DFCS developed a reunification case plan for the appellants that was discussed with and reviewed by both of them. Among other things, the plan required the appellants to submit to random drug screens; obtain a substance abuse assessment and follow the treatment recommendations; remain drug and alcohol free for at least six consecutive months; successfully complete parenting classes; obtain and maintain stable housing and income for a minimum of six months; pay child support; and complete a psychological evaluation. On September 19, 2005, the juvenile court entered a supplemental order incorporating the terms of the case plan and additionally requiring the appellants each to pay $50 per week in child support.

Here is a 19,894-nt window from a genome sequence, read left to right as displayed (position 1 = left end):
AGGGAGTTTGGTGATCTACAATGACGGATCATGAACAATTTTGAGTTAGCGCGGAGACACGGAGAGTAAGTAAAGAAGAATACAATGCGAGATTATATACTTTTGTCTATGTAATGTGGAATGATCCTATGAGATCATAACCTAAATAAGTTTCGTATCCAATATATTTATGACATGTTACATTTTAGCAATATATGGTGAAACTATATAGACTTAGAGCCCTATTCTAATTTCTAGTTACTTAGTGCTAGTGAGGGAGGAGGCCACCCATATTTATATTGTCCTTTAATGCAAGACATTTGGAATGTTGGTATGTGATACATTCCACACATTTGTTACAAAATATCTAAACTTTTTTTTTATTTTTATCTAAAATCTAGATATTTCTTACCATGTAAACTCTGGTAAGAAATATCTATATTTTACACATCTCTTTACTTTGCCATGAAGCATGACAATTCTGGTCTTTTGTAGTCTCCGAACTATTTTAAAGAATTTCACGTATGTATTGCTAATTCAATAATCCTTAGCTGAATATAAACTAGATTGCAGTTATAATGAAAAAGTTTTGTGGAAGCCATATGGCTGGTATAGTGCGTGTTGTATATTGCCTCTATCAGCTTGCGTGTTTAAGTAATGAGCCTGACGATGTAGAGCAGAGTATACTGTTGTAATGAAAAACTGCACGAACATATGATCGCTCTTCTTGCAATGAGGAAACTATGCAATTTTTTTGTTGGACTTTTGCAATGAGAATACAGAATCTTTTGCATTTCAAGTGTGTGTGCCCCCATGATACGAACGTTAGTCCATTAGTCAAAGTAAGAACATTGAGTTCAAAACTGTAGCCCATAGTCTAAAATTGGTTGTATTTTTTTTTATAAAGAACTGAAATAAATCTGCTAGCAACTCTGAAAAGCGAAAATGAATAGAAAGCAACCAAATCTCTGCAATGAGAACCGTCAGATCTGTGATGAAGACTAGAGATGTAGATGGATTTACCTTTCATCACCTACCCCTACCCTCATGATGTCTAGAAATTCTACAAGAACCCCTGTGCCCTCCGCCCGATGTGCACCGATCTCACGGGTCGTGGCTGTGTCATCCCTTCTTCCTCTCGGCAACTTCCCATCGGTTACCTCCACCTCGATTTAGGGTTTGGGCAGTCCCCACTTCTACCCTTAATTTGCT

Based on the appellants' failure to follow the reunification plan, DFCS moved to terminate their parental rights on May 18, 2006. At the adjudication hearing held on August 31, 2006,1 the appellant mother admitted that she had failed to visit the children or communicate with them in any way since the time they entered DFCS custody in July 2005. She further conceded that she had not obtained a substance abuse assessment, had not gone for requested drug screens, had failed to obtain a psychological evaluation although she had suffered from depression, and had paid only a total of $80 in child support even though she “could have paid more.” In addition, the appellant mother testified that she had moved five times since the children came into DFCS custody and currently lived with the appellant father in a one-bedroom “bachelor apartment.” Finally, she admitted that she was not currently employed.